The talks – scheduled to last around three months – could lead to a new ‘common’ system to display health and nutrition information on food packaging. Food manufacturers, retailers and nutrition experts from industry and academia are expected to take part in the 12 week consultation, which was launched by UK Health Secretary Andrew Lansley.
UK authorities want to see a new system to show on packs the levels of fat, salt, sugar and calories that are contained in foods.
“Offering a single nutrition labelling system makes common sense,” said Lansley. “It would help us all to make healthier choices and keep track of what we eat. Making even small changes to our diet can have a major impact on our health. Cutting our average salt intake by 1.6 grams a day would prevent over 10,000 premature deaths a year.”
However Julia Waltham, advocacy manager at the British Heart Foundation, said any new regulations should not be about telling people what should or shouldn’t be in their baskets: “This is about making healthy choices easy for busy shoppers.”
Waltham added that both the food industry and supermarkets with own label products have a responsibility to provide a system “that helps shoppers compare products and then easily pick the healthiest option if they want to.”
“The government should strongly recommend food companies and supermarkets use a consistent food labelling scheme that includes traffic light colours.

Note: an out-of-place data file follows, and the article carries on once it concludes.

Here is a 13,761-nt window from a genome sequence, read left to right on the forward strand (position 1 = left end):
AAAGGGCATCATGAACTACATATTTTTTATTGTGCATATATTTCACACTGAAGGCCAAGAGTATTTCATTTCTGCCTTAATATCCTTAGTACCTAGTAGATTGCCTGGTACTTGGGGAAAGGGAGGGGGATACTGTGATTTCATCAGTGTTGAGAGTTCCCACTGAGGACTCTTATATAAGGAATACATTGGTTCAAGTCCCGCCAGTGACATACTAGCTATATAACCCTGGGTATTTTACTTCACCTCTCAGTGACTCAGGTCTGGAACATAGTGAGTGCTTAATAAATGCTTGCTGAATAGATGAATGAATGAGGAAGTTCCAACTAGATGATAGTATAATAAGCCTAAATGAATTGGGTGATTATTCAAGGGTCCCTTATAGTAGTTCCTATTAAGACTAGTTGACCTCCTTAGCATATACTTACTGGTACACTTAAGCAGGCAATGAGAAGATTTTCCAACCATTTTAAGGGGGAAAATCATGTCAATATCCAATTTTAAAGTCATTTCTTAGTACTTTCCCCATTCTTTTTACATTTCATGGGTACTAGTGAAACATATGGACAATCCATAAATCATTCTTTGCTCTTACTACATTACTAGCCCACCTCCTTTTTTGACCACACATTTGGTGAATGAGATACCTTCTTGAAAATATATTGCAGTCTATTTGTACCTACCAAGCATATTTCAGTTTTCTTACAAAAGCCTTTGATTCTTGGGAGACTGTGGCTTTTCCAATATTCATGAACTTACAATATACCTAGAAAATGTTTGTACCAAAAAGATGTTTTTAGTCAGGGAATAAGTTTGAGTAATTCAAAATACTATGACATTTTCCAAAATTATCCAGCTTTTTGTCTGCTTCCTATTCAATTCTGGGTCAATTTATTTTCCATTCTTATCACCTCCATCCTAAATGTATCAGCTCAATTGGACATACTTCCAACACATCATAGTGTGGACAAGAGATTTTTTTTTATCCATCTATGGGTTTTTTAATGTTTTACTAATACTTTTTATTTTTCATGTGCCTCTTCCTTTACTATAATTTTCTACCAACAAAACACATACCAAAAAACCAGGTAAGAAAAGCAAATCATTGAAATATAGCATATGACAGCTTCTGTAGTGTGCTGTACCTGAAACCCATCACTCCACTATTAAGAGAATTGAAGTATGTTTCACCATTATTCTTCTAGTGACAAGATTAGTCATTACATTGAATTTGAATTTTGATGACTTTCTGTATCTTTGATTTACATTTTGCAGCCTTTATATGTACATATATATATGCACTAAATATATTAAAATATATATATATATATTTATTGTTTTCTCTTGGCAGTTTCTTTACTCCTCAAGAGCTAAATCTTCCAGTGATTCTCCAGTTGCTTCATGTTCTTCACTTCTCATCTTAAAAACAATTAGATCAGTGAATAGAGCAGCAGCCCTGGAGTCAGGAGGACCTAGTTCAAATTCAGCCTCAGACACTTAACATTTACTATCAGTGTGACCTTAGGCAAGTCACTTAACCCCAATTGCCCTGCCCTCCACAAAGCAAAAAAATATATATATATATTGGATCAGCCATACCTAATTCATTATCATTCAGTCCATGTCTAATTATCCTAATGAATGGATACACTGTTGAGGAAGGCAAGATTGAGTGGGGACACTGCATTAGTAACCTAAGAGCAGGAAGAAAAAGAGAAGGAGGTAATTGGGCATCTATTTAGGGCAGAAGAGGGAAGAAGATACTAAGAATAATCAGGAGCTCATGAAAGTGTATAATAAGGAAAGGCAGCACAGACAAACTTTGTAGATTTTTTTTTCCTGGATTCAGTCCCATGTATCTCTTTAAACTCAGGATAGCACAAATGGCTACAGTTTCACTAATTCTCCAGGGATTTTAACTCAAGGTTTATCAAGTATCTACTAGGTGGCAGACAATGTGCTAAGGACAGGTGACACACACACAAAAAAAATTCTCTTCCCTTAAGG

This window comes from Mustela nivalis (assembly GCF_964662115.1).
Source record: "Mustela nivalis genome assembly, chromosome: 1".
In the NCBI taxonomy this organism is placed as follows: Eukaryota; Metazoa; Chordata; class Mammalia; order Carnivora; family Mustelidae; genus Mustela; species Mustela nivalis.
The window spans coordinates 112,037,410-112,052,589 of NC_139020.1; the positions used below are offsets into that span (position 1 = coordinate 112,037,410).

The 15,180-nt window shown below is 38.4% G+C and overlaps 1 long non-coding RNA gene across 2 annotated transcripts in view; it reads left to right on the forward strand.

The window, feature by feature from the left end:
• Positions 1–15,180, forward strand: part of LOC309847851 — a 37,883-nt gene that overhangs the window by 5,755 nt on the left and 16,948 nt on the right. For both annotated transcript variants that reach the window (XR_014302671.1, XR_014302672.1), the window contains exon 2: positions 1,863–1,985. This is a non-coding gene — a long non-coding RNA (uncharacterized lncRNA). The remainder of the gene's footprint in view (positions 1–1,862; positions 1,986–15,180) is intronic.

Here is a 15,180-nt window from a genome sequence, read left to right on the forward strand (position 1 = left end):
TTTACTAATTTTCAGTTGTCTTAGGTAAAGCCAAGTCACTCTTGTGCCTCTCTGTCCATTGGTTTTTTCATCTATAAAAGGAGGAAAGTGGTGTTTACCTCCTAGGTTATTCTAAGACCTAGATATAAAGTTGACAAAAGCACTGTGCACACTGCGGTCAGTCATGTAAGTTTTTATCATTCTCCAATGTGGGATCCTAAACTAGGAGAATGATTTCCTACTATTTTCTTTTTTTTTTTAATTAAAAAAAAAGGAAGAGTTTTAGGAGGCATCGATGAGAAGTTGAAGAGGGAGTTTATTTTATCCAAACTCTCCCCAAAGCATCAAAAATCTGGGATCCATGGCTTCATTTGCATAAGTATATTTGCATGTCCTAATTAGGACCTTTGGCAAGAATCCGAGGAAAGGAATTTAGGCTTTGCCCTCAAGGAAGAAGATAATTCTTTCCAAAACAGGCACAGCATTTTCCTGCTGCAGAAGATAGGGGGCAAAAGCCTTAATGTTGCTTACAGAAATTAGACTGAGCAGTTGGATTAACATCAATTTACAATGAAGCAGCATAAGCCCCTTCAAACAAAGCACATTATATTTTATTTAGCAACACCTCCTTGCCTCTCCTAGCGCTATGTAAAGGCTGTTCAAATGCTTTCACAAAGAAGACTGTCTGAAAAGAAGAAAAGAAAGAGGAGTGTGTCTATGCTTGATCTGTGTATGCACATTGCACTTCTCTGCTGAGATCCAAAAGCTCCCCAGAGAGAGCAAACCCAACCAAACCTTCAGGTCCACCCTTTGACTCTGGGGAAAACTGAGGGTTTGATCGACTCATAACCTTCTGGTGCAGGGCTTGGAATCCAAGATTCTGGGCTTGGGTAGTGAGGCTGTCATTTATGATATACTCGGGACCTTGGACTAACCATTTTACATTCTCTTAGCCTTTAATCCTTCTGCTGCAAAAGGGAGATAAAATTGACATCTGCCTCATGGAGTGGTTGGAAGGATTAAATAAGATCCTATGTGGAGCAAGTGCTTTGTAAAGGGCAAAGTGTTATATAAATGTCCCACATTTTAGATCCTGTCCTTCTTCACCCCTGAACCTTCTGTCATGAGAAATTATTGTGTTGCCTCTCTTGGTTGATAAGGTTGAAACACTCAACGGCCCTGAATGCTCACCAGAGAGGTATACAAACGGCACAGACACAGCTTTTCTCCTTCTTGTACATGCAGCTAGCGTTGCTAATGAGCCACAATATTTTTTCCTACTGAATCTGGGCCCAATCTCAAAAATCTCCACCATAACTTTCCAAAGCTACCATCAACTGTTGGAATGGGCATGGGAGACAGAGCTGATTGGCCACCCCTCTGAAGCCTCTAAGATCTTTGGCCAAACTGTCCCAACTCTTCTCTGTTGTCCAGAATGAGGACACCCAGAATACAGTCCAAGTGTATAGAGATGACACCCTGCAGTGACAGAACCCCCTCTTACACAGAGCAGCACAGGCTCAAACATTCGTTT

“Front-of-pack labels using traffic light colours, Guideline Daily Amounts [which show percentage recommended intake levels] and the words ‘high’, ‘medium’ and ‘low’ will help everyone make more informed choices at a glance, before they head to the till.”
European regulations, which were agreed at the end of last year, said nutritional information must be labelled either per portion or per 100g.
Eighty per cent of food products sold in the UK already have some form of front-of-pack-labelling however retailers and manufacturers currently use different ways of labelling which could be confusing for consumers.
"At the moment we have a lot of different approaches," said Lansley. “But I recognise there are some really big commercial interests here.
“What I want is for people to be able to buy the same shopping basket, but that basket has less saturated fats, fewer sugars and less salt in it... So it is about people changing their behaviour."
Lansley said he thinks it may prove difficult to persuade major manufacturers to agree on a perfect system, but he would trade that aim for consistency.
"Making even small changes to our diet can have a major impact on our health. Cutting our average salt intake by 1.6 grams a day would prevent over 10,000 premature deaths a year,” added the UK Health Secretary.